i found a delta lathe for 300.00 in my state , im thinking of picking that up too !!
I have a shop (garage) that is set up to take on small projects as well as big projects. I do a lot of woodworking and a lot of tinkering on props, replicas and fun movie related projects.
Here are my personal recommendations.
1. Don't buy new to start. Go on craigslist and find used tools. This applies to power tools and hand tools. Once you know what you like you can upgrade down the road.
2. New blades on a used saw. Whether it is a jigsaw, miter saw, band saw, circular saw, etc. A new blade on a crappy saw can still make a decent cut.
3. Bench top tools. I have a band saw, bench grinder and drill press that are no more that 2 feet tall each. You don't need a floor standing band saw to get started. Would it be nice? of course, but you can get a lot done and gain confidence with these tools using bench top models that cost a fraction of the price (especially when it's used).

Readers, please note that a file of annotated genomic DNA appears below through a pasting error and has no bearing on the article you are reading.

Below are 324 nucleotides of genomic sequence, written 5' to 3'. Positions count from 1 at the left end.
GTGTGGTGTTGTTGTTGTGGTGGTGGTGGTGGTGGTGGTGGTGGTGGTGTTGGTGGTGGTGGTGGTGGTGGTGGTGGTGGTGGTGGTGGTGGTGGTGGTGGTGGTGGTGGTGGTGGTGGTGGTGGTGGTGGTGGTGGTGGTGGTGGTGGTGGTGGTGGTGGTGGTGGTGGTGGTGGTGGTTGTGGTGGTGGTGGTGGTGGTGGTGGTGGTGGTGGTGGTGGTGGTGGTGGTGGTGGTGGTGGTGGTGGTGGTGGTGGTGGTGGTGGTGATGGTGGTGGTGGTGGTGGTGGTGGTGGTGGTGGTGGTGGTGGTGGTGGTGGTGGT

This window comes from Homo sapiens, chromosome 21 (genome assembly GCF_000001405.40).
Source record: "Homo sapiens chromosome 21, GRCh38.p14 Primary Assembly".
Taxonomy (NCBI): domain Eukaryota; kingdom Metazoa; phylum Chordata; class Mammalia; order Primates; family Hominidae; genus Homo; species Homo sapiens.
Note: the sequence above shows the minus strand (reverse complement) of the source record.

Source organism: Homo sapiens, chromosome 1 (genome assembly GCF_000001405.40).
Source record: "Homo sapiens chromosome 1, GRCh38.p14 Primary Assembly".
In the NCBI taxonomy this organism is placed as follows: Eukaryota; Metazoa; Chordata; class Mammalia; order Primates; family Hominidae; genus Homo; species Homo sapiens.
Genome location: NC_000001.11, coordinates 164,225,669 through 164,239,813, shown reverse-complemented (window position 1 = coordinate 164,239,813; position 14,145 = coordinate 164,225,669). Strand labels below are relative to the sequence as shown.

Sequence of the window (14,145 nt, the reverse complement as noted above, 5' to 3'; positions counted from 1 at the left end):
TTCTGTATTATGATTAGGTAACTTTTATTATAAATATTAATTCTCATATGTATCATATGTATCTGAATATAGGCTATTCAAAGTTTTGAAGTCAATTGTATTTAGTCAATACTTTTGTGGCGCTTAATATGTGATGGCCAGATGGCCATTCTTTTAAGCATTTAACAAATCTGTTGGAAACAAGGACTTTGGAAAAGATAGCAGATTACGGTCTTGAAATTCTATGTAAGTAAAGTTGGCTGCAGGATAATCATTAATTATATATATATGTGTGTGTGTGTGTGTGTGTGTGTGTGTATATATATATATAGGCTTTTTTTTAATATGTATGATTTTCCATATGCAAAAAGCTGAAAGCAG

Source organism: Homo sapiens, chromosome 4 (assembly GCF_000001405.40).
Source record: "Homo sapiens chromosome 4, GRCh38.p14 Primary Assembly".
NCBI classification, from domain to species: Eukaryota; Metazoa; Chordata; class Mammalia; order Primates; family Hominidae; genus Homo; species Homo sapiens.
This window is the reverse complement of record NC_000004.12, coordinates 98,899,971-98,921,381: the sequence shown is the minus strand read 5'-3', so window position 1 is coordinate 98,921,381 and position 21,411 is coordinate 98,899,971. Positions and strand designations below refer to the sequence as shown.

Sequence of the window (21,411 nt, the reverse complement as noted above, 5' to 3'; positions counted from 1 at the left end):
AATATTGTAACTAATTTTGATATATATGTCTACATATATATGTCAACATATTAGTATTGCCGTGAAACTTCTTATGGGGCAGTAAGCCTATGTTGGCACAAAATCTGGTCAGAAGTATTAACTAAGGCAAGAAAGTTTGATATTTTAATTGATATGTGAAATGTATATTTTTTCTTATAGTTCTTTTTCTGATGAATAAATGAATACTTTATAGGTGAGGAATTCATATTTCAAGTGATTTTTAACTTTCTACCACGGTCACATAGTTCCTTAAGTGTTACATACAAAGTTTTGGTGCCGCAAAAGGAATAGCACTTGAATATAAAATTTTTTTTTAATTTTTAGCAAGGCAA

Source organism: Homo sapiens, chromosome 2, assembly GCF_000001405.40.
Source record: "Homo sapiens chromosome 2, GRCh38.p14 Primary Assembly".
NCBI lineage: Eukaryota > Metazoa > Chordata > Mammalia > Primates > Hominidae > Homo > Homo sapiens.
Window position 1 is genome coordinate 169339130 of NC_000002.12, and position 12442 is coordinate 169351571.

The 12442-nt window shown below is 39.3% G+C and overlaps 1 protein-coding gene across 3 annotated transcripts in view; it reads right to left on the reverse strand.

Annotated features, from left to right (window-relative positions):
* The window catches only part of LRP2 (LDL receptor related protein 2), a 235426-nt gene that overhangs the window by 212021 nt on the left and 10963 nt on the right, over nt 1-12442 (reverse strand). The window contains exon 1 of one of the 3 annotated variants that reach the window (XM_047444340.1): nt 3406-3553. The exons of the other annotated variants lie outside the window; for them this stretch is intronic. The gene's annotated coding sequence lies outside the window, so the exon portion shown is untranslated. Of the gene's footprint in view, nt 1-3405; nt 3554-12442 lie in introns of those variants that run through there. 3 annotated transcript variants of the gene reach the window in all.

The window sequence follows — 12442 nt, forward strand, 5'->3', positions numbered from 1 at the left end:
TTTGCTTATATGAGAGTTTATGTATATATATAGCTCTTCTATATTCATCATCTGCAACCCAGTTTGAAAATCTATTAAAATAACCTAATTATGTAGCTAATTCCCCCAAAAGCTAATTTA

4. Bigger tools. I do have a nice table saw, a dual sliding compound miter saw and an assortment of powered hand tools. (sawzall, jigsaw, orbital sander, angle grinder, router, circular saw.) Don't think you need all this stuff to start. I started out with a jigsaw and a circular saw. Any cut you would make on a table saw can be made using a circular saw. Any cutting you would do on a bandsaw can be done using a jigsaw, and so on. Are the bigger and nicer tools easier to use...yes but there is more than one way to skin a cat. That being said, I do like having a chop saw or miter saw set up at all times. It comes in hand whenever you need to make a quick cut around the shop.
5. Hand Tools. You will most likely want a decent set of socket wrenches, an 18v power drill, screwdrivers (Philips head and flat head), pliers, wrench, needle nose pliers, vice grips, etc.
There are so many different tools out there, I would encourage you to start small and build a collection as you gain experience and knowledge.
Let me know if you have any specific questions, I'm happy to help!
I also keep going to this for some reason, would love to know if it's any good.